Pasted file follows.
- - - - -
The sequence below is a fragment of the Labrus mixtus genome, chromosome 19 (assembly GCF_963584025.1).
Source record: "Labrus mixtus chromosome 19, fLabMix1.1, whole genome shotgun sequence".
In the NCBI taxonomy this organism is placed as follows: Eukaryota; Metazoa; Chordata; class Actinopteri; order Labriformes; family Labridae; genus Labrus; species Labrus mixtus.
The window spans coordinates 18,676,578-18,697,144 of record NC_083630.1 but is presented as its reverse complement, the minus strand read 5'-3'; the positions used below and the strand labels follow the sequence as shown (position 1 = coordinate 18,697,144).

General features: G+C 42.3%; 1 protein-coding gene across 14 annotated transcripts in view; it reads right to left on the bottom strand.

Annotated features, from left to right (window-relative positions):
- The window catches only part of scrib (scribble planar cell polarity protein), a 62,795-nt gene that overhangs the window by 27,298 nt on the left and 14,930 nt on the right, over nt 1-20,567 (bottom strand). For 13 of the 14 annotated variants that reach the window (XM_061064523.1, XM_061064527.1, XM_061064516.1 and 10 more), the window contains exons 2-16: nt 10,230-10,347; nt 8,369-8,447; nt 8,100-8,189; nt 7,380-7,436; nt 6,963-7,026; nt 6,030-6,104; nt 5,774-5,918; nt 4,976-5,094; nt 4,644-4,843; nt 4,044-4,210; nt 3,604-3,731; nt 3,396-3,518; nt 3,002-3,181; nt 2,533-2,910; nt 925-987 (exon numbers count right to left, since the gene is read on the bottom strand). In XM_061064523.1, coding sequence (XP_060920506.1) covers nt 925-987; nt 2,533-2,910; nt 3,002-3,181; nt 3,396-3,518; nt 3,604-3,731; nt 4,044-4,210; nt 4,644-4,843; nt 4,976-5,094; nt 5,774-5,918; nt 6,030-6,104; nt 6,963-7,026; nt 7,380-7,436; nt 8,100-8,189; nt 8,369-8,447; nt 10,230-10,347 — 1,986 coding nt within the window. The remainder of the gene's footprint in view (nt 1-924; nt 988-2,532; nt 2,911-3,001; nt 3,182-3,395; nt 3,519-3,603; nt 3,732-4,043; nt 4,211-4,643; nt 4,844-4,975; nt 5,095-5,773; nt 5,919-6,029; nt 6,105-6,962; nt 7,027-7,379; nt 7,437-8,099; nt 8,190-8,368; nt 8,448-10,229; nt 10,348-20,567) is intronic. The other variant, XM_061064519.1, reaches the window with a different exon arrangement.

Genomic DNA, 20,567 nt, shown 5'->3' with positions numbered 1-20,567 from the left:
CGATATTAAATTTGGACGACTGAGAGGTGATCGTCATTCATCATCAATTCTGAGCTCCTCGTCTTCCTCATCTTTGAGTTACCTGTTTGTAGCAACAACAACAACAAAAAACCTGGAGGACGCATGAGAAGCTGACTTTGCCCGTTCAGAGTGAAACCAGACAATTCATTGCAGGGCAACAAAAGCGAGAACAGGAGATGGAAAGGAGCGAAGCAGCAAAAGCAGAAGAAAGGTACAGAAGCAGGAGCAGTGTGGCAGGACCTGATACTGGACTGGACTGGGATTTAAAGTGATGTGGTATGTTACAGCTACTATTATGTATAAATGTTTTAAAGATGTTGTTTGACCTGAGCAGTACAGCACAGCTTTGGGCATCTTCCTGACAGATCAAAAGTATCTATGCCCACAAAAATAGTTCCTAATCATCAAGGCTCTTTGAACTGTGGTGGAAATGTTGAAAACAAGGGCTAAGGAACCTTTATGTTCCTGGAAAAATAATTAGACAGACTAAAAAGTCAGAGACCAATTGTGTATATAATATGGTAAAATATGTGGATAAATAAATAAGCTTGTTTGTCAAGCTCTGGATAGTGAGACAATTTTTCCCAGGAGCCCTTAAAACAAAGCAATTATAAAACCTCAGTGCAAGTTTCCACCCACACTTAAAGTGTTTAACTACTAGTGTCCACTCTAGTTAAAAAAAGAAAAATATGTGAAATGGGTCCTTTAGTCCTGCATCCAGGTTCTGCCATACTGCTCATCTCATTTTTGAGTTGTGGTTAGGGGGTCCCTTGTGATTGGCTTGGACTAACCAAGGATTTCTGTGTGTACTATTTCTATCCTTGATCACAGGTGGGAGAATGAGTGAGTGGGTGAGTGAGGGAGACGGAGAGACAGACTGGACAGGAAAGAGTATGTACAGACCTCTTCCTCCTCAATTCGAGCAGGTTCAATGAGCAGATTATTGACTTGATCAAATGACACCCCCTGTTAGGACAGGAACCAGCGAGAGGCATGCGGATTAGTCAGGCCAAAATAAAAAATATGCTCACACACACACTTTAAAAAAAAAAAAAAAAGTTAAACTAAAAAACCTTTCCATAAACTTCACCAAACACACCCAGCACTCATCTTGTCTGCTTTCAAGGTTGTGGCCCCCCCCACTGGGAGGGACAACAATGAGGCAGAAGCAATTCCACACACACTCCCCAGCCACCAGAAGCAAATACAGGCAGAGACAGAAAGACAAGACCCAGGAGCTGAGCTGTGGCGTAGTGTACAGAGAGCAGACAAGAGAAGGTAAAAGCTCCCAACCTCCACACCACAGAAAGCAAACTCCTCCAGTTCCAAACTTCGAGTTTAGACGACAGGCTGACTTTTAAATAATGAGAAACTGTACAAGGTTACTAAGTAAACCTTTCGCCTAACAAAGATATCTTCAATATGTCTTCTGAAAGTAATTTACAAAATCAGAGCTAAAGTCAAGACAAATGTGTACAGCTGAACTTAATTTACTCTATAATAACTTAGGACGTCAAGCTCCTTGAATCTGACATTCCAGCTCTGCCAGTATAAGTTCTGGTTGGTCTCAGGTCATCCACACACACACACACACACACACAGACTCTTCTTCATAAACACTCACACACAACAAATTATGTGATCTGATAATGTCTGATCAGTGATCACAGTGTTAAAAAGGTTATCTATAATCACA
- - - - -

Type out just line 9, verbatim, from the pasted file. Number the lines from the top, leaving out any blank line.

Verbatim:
CGATATTAAATTTGGACGACTGAGAGGTGATCGTCATTCATCATCAATTCTGAGCTCCTCGTCTTCCTCATCTTTGAGTTACCTGTTTGTAGCAACAACAACAACAAAAAACCTGGAGGACGCATGAGAAGCTGACTTTGCCCGTTCAGAGTGAAACCAGACAATTCATTGCAGGGCAACAAAAGCGAGAACAGGAGATGGAAAGGAGCGAAGCAGCAAAAGCAGAAGAAAGGTACAGAAGCAGGAGCAGTGTGGCAGGACCTGATACTGGACTGGACTGGGATTTAAAGTGATGTGGTATGTTACAGCTACTATTATGTATAAATGTTTTAAAGATGTTGTTTGACCTGAGCAGTACAGCACAGCTTTGGGCATCTTCCTGACAGATCAAAAGTATCTATGCCCACAAAAATAGTTCCTAATCATCAAGGCTCTTTGAACTGTGGTGGAAATGTTGAAAACAAGGGCTAAGGAACCTTTATGTTCCTGGAAAAATAATTAGACAGACTAAAAAGTCAGAGACCAATTGTGTATATAATATGGTAAAATATGTGGATAAATAAATAAGCTTGTTTGTCAAGCTCTGGATAGTGAGACAATTTTTCCCAGGAGCCCTTAAAACAAAGCAATTATAAAACCTCAGTGCAAGTTTCCACCCACACTTAAAGTGTTTAACTACTAGTGTCCACTCTAGTTAAAAAAAGAAAAATATGTGAAATGGGTCCTTTAGTCCTGCATCCAGGTTCTGCCATACTGCTCATCTCATTTTTGAGTTGTGGTTAGGGGGTCCCTTGTGATTGGCTTGGACTAACCAAGGATTTCTGTGTGTACTATTTCTATCCTTGATCACAGGTGGGAGAATGAGTGAGTGGGTGAGTGAGGGAGACGGAGAGACAGACTGGACAGGAAAGAGTATGTACAGACCTCTTCCTCCTCAATTCGAGCAGGTTCAATGAGCAGATTATTGACTTGATCAAATGACACCCCCTGTTAGGACAGGAACCAGCGAGAGGCATGCGGATTAGTCAGGCCAAAATAAAAAATATGCTCACACACACACTTTAAAAAAAAAAAAAAAAGTTAAACTAAAAAACCTTTCCATAAACTTCACCAAACACACCCAGCACTCATCTTGTCTGCTTTCAAGGTTGTGGCCCCCCCCACTGGGAGGGACAACAATGAGGCAGAAGCAATTCCACACACACTCCCCAGCCACCAGAAGCAAATACAGGCAGAGACAGAAAGACAAGACCCAGGAGCTGAGCTGTGGCGTAGTGTACAGAGAGCAGACAAGAGAAGGTAAAAGCTCCCAACCTCCACACCACAGAAAGCAAACTCCTCCAGTTCCAAACTTCGAGTTTAGACGACAGGCTGACTTTTAAATAATGAGAAACTGTACAAGGTTACTAAGTAAACCTTTCGCCTAACAAAGATATCTTCAATATGTCTTCTGAAAGTAATTTACAAAATCAGAGCTAAAGTCAAGACAAATGTGTACAGCTGAACTTAATTTACTCTATAATAACTTAGGACGTCAAGCTCCTTGAATCTGACATTCCAGCTCTGCCAGTATAAGTTCTGGTTGGTCTCAGGTCATCCACACACACACACACACACACACAGACTCTTCTTCATAAACACTCACACACAACAAATTATGTGATCTGATAATGTCTGATCAGTGATCACAGTGTTAAAAAGGTTATCTATAATCACA